The development or modification of man-made materials to interface with living host tissue i.e. implants made of biomaterials is of great interest in the realm of medical implants. Pure titanium or titanium alloys such as Ti-6Al-4V are bioinert, which mean s that, apart from being non-toxic, once implanted in the host organism they become encapsulated by a fibrous tissue. One of the approaches to enhance the bioactivity of the surface of the titanium in order to improve the mechanical fixation and reduce the healing time is to coat the surface of the implant with a bioactive glass.
The central goal is the microstructural and mechanical characterization of an engineered bioactive glass coating onto titanium implant surfaces, which shows a graded structure in terms of titanium/ glass composition, in terms of glass properties (thermal expansion coefficient and bioactivity) and with respect to porosity at the external surface of the implant. This bioactive glass coating will be produced by novel techniques of elect rophoretic deposition. The project will contribute to a better integration of the metal substrate and bioactive ceramic coating for implant applications.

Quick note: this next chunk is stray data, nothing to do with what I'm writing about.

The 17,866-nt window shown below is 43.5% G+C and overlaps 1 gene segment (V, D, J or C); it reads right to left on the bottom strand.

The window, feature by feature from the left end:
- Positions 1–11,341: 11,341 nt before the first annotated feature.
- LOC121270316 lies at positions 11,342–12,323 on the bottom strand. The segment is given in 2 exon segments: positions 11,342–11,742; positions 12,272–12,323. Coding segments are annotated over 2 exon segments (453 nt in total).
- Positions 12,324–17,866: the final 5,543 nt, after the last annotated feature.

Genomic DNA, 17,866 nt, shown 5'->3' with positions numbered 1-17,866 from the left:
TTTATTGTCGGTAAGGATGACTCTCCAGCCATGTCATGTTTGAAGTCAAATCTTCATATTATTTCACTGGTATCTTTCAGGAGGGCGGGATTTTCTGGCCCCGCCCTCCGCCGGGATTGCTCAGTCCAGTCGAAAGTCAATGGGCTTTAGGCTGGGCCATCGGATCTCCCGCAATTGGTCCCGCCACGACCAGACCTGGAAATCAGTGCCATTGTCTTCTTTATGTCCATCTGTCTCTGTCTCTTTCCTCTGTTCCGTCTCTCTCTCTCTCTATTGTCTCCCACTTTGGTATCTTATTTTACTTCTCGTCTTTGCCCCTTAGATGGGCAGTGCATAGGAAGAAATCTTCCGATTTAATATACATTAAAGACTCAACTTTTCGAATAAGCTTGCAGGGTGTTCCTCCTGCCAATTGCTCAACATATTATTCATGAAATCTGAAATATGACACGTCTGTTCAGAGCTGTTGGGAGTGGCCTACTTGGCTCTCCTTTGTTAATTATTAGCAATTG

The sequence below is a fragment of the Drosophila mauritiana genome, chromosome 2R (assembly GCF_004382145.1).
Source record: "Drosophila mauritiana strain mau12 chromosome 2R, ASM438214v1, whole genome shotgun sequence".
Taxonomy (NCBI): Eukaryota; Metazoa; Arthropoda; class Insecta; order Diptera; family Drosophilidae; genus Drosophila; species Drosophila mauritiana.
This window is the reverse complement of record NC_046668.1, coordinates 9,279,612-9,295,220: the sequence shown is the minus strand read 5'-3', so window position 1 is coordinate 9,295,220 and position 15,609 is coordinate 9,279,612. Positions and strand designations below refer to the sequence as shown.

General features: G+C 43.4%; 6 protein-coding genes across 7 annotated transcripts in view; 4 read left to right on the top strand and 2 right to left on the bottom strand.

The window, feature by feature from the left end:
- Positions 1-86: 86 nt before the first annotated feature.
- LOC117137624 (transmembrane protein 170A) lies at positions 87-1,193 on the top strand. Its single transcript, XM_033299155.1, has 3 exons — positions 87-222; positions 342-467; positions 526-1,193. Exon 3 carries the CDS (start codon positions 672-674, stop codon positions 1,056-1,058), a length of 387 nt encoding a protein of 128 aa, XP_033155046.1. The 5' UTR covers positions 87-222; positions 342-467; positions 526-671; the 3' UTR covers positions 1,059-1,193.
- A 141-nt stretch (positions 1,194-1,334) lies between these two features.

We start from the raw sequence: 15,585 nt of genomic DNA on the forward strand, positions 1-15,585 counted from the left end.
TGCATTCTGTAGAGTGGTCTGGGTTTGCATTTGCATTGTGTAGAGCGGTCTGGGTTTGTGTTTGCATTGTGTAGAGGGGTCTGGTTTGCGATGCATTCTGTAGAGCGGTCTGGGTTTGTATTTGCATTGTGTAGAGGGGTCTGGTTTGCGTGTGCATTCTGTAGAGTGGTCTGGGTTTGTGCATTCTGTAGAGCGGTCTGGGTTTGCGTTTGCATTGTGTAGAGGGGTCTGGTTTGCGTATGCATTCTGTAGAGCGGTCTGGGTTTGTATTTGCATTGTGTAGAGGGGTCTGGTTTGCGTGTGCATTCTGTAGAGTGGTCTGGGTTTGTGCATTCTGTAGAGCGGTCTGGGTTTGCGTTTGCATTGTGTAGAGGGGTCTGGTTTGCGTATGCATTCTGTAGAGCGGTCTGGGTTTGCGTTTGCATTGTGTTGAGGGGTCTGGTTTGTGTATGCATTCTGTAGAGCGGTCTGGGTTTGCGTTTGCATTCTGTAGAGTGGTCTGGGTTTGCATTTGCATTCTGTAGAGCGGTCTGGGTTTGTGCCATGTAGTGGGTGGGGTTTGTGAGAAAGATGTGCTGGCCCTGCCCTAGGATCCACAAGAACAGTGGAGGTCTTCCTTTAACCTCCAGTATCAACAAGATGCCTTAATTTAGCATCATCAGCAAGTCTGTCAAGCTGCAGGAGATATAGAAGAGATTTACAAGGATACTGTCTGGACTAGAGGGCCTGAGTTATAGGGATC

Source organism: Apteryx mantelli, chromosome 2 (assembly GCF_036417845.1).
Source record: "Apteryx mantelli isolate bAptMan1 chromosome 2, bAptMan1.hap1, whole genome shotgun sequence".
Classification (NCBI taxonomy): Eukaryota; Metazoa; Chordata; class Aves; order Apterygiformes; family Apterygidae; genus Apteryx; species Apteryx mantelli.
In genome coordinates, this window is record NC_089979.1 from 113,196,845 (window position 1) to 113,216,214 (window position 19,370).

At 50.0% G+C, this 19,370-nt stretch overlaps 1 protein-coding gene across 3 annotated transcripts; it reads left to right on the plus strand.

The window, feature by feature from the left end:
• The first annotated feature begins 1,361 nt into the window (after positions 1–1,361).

At present, the interface is the weakest link in the implant, especially because of the difference in chemical bonding and thermal expansion mismatch between metals and ceramics. The concept of a functionally graded interface opens up the possibility to gradually tailor the microstructure of the interface.
Fields of science
- medical and health sciencesclinical medicineodontologydental implantology
- engineering and technologymaterials engineeringcoating and films
- engineering and technologymaterials engineeringceramics
- natural scienceschemical sciencesinorganic chemistrymetals
- medical and health sciencesmedical biotechnologyimplants
- natural scienceschemical sciencesinorganic chemistryinorganic compounds
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